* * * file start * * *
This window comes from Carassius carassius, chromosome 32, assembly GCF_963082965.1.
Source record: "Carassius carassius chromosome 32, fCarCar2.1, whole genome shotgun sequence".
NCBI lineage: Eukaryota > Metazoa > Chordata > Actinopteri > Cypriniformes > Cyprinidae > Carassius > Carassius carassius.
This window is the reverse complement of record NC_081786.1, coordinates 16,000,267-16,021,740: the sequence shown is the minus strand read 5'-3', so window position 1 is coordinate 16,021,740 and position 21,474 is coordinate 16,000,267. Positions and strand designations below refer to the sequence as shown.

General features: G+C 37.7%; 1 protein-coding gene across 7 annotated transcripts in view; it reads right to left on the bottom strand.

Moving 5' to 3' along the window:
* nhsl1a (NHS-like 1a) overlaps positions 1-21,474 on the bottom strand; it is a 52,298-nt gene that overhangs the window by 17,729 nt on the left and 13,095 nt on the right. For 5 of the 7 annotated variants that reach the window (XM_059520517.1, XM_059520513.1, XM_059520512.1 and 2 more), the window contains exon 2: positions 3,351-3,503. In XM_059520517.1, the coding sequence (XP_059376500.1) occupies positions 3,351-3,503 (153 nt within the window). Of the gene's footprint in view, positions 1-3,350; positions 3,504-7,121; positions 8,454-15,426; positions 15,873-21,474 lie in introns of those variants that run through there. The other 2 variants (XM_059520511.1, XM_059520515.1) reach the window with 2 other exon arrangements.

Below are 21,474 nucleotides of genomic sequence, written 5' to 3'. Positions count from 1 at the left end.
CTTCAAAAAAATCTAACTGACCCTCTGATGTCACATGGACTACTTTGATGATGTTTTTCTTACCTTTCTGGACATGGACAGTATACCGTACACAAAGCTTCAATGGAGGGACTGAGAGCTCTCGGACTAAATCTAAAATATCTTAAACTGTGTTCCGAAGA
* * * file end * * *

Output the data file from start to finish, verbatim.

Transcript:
This window comes from Carassius carassius, chromosome 32, assembly GCF_963082965.1.
Source record: "Carassius carassius chromosome 32, fCarCar2.1, whole genome shotgun sequence".
NCBI lineage: Eukaryota > Metazoa > Chordata > Actinopteri > Cypriniformes > Cyprinidae > Carassius > Carassius carassius.
This window is the reverse complement of record NC_081786.1, coordinates 16,000,267-16,021,740: the sequence shown is the minus strand read 5'-3', so window position 1 is coordinate 16,021,740 and position 21,474 is coordinate 16,000,267. Positions and strand designations below refer to the sequence as shown.

General features: G+C 37.7%; 1 protein-coding gene across 7 annotated transcripts in view; it reads right to left on the bottom strand.

Moving 5' to 3' along the window:
* nhsl1a (NHS-like 1a) overlaps positions 1-21,474 on the bottom strand; it is a 52,298-nt gene that overhangs the window by 17,729 nt on the left and 13,095 nt on the right. For 5 of the 7 annotated variants that reach the window (XM_059520517.1, XM_059520513.1, XM_059520512.1 and 2 more), the window contains exon 2: positions 3,351-3,503. In XM_059520517.1, the coding sequence (XP_059376500.1) occupies positions 3,351-3,503 (153 nt within the window). Of the gene's footprint in view, positions 1-3,350; positions 3,504-7,121; positions 8,454-15,426; positions 15,873-21,474 lie in introns of those variants that run through there. The other 2 variants (XM_059520511.1, XM_059520515.1) reach the window with 2 other exon arrangements.

Below are 21,474 nucleotides of genomic sequence, written 5' to 3'. Positions count from 1 at the left end.
CTTCAAAAAAATCTAACTGACCCTCTGATGTCACATGGACTACTTTGATGATGTTTTTCTTACCTTTCTGGACATGGACAGTATACCGTACACAAAGCTTCAATGGAGGGACTGAGAGCTCTCGGACTAAATCTAAAATATCTTAAACTGTGTTCCGAAGA